Prince William County and the Commonwealth of Virginia has entered PHASE 3 of reopening, and while we all remain safer at home right now, Prince William's 38 square miles of scenic parks and trails provide great opportunities for responsible recreation this summer.

 

Whether you plan to relax this weekend at home celebrating America's Independence or choose to get your heart rate up on the trails, please stay safe, stay hydrated and, continue to practice social distancing. Keep reading on for tips on great places to hike this Fourth of July Weekend in Prince William County...

 

Prince William Forest Park

Prince William Forest Park Waterfall

Quantico Cascades Trail in Prince William Forest Park is a 1.8-mile easy hike out and back. The trail begins at Parking Lot E and is marked with yellow blazes. This trail is generally great for seniors, kids and leashed dogs. This scenic trail travels through open forest where you'll see downed trees, park wildlife and a meandering creek cascading over and through large rocks. The trail ends a small footbridge on the North Valley Trail. From there you can turn around to head back to Parking Lot E or extend your trip onto North Valley Trail. Pack lunch and enjoy a picnic at one of the tables near Parking Lot E.

 

Leesylvania State Park

Sunset view of the fishing peer at Leesylvania State Park

Enjoy sandy beach shores and a hike through history at  Leesylvania State Park. This land, situated at the confluence of Powell's Creek and the Potomac River, was first the site of an Algonquian (Native American) village. Capt. John Smith visited the area in 1608 on his voyage of discovery. During the 18th century, the property was acquired by Henry Lee II, father of Revolutionary War hero Henry "Lighthorse Harry" Lee and grandfather to Confederate General Robert E. Lee. In 1825 the property was sold to the storied Fairfax family. During the Civil War, the land was the site of a Confederate gun battery. More recently, the site was used as a launching point for gambling boats on the Potomac. Today, the nearly two-mile Lee's Woods Trail takes you past the remnants of the original Lee and Fairfax homesteads, as well as Free Stone Point, near where General Lee ordered the blockade of the Potomac River during the Civil War.

 

Bull Run Mountains Natural Area Preserve

Overlook at Bull Run Mountains with scenic fall foliage

Bull Run Mountains Natural Area Preserve is approximately 2,350 acres of the Blue Ridge Mountains located in western Prince William, VA. Open Fridays - Sundays 8 am - 6pm, this preserve offers several easy to moderate trails for families to enjoy. Fern Hollow Loop is a 3.4 mile trail showcases a variety of historic features - including the upper mill and meadowland ruins, ice house structure, cemetery, views of Chapman Mill and Thoroughfare Gap. **Please note that dogs are not allowed in the preserve.**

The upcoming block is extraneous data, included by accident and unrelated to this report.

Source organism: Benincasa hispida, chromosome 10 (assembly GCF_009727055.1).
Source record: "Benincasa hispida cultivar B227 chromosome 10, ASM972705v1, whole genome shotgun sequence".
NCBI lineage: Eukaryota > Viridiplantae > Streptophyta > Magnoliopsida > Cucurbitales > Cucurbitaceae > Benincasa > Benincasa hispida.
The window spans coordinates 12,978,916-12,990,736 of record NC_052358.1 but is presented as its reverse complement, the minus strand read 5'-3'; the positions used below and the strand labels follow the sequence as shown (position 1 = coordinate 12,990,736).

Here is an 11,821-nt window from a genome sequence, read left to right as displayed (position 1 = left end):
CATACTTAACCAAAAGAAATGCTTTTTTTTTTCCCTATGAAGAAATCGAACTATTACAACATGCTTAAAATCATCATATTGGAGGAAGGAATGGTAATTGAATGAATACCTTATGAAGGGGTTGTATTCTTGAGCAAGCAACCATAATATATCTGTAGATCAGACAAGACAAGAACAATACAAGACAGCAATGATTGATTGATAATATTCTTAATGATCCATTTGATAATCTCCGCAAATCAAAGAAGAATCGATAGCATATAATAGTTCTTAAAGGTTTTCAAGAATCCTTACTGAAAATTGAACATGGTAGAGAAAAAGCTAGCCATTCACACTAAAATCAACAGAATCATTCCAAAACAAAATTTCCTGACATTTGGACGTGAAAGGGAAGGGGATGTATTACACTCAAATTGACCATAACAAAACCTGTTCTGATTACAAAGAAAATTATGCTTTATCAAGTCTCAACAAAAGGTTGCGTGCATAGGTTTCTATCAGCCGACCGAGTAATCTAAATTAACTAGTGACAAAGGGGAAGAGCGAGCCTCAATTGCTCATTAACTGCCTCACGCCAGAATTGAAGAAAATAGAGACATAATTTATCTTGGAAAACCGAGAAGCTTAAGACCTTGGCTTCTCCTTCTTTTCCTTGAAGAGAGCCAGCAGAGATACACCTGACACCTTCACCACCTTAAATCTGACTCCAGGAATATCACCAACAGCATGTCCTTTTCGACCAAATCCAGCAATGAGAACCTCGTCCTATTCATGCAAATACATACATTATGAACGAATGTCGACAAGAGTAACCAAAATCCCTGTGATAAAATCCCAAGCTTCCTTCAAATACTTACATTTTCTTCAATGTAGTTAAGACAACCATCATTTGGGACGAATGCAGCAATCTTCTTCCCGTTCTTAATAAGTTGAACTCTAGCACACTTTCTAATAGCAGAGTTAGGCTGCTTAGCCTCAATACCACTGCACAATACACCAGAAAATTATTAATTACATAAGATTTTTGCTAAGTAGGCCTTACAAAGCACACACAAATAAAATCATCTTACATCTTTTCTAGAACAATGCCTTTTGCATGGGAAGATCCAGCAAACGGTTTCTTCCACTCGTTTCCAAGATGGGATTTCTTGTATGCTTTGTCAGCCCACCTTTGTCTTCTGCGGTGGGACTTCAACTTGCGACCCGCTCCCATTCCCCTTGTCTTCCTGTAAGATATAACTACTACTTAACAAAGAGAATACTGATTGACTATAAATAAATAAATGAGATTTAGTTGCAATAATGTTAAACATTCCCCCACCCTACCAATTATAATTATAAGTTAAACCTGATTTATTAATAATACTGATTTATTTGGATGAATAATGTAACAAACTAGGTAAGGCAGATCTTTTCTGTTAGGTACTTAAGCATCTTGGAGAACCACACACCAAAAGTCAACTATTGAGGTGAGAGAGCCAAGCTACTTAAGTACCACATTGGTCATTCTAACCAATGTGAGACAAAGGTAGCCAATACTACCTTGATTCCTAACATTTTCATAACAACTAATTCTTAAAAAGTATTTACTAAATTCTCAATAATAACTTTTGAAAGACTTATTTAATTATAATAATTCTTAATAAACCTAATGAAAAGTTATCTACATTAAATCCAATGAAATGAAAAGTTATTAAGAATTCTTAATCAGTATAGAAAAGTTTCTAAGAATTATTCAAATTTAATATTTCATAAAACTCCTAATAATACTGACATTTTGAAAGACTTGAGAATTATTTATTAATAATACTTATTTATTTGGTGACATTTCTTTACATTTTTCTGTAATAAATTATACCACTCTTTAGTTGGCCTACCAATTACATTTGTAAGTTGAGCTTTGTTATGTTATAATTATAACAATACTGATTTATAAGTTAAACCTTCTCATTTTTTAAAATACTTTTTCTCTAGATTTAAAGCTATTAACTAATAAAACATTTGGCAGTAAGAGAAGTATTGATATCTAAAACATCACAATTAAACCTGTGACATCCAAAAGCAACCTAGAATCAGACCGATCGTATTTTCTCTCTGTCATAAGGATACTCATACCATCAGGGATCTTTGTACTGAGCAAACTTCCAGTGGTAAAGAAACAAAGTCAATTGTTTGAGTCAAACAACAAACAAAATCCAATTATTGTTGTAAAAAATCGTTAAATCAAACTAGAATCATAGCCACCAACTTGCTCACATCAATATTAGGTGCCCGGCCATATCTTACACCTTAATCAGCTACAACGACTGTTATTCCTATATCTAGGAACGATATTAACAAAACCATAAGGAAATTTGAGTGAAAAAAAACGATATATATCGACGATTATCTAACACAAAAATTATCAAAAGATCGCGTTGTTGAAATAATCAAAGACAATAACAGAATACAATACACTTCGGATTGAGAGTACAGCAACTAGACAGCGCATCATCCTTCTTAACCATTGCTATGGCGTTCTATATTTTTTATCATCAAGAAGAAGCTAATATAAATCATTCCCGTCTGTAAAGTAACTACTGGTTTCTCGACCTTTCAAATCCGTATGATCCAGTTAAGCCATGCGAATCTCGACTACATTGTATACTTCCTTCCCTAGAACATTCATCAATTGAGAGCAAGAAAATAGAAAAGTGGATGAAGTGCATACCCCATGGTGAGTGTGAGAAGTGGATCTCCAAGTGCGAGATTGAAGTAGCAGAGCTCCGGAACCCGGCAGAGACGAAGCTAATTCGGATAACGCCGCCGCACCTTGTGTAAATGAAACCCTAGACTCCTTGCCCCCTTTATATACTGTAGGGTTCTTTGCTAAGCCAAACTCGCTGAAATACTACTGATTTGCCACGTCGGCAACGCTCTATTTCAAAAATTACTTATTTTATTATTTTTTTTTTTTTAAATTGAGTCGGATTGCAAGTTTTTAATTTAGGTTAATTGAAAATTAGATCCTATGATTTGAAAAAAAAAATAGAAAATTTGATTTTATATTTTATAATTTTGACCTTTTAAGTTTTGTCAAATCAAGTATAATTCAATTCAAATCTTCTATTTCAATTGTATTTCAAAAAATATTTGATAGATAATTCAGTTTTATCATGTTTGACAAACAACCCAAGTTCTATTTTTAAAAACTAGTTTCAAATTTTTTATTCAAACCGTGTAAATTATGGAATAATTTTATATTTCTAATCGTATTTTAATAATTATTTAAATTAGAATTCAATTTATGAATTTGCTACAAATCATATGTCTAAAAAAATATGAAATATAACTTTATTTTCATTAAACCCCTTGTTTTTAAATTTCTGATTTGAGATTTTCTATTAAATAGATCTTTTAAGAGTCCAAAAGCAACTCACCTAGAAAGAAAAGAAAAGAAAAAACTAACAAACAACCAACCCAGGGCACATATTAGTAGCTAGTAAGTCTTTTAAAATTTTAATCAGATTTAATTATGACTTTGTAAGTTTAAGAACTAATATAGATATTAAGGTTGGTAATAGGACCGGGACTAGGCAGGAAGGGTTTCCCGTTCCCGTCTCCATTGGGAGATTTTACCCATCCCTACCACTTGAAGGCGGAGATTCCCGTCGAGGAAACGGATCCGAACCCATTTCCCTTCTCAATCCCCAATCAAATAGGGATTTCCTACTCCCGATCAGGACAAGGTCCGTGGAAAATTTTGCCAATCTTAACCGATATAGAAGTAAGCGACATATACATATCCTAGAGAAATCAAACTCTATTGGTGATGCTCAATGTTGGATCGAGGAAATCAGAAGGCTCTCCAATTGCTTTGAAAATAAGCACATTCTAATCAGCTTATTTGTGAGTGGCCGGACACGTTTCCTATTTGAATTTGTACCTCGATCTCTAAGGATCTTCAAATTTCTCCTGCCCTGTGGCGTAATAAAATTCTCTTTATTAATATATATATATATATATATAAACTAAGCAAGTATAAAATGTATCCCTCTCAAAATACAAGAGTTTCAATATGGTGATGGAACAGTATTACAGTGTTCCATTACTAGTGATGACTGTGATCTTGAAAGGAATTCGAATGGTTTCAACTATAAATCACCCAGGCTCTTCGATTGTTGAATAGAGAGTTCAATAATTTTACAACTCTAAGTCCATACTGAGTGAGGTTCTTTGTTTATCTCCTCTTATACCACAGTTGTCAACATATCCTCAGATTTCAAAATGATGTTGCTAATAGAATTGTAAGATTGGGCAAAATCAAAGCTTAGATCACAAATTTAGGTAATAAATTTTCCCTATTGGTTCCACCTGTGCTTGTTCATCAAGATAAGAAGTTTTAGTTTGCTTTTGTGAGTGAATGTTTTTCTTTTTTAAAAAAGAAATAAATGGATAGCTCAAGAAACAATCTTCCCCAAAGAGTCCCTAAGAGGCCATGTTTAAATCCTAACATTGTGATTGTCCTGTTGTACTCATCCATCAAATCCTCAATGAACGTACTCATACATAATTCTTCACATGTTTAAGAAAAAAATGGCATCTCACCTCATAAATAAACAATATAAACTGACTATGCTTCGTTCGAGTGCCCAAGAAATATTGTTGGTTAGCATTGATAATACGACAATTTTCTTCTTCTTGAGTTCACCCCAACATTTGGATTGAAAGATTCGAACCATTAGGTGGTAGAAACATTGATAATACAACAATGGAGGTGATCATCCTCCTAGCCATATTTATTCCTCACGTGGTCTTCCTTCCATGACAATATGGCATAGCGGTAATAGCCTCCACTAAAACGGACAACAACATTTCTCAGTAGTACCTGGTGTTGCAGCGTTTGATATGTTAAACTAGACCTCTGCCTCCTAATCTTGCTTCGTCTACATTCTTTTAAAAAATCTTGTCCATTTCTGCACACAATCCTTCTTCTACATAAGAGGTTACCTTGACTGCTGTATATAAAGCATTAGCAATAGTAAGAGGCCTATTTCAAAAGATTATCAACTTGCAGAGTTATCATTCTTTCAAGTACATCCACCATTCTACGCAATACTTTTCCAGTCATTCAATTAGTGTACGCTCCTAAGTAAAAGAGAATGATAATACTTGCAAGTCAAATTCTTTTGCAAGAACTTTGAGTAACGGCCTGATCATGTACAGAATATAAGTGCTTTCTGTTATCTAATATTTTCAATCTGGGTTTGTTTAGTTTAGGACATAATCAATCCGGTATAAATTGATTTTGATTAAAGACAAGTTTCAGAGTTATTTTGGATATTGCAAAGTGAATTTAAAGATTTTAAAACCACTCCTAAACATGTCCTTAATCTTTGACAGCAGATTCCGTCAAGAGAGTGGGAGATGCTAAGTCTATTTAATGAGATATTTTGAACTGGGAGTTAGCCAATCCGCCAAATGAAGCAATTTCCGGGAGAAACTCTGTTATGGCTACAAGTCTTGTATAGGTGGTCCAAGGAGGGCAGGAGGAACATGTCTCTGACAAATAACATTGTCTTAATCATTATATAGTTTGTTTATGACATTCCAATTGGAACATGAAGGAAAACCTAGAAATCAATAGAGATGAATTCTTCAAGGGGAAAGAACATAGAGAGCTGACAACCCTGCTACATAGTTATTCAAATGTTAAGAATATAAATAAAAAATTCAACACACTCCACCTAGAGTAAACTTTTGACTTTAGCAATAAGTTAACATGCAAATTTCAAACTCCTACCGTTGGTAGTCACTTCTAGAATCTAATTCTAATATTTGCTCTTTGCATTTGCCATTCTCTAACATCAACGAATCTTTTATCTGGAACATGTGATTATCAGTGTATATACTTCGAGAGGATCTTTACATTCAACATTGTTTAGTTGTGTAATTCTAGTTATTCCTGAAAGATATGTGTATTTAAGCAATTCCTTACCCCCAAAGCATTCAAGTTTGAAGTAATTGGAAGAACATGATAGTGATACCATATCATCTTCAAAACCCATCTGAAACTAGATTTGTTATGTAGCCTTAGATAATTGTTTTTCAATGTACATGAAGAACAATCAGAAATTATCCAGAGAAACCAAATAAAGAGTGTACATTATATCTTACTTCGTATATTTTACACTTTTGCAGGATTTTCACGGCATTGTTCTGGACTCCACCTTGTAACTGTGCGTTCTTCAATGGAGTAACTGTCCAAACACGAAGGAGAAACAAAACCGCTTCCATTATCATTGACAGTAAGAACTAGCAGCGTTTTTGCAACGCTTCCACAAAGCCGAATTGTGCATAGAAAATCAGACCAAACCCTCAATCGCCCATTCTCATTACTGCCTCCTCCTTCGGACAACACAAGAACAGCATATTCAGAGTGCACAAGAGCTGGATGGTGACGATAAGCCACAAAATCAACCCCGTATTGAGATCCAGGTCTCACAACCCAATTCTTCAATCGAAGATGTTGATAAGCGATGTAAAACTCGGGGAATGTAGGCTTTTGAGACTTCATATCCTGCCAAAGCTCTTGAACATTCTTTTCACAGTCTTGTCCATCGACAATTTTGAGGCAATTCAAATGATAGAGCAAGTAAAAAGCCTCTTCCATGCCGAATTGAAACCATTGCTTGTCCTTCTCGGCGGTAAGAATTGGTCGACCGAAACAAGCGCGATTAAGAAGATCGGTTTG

Silver Lake Regional Park

Silver Lake Regional ParkSilver Lake Regional Park is a 230- acre passive recreation park of rolling meadows, pine forests and a 23-acre lake. It offers four miles of multipurpose trails that can be utilized for hiking or horseback riding. Silver Lake Loop is a 1.1-mile trail with scenic lake and dam views. Bring a picnic and lunch at one of the tables by the water.

 

Neabsco Creek Boardwalk

Neabsco Creek Boardwalk

Experience the views along scenic Neabsco Creek Boardwalk in Woodbridge, VA. This 3/4-mile accessible boardwalk is part of the Potomac Heritage National Scenic Trail connecting trails and historic sites throughout Virginia, Maryland, Pennsylvania, and Washington, D.C.  Bald eagles, ospreys, waterfowl, turtles, dragonflies, beaver, muskrat, and deer are just a few of the many species visitors can hope to spot while enjoying the panoramic views offered from the raised walkway and observation areas. 

 

Conway Robison State Forest

trail through trees at Conway Robinson State Forest

Conway Robinson State Forest is a 444-acre mixed pine and old-growth hardwood forest located off of Route 29 adjacent to Manassas National Battlefield Park in Gainesville, VA. It features approximately 5.1 miles of multi-use (hiking, biking and horseback riding) trails. The longest trail is marked with blue blazes and is a 3.2-mile loop around the outer part of the park. The blue trail offers a mainly flat hike dirt trail with some patches of gravel. There is a picnic pavilion near the parking lot.  The trail is easy enough for dogs and kids however it may be too bumpy for a regular stroller.

 

Bristoe Station Battlefield Heritage Park

A footbridge in a park surrounded by trees

Bristoe Station Battlefield Heritage Park is a 140-acre historic site located in Bristow, VA where Federal and Confederate soldiers fought the Battle of Kettle Run (1862) and the Battle of Bristoe Station (1863). This 2.1-mile trail loop is easy enough hike for most skill levels. The trail is a mixture of gravel, grass and wooden walkways with historic markers along the way. The trail is kids, dog and horse friendly - but be mindful that after rainfall there can be pooling of waters in various areas along the trail.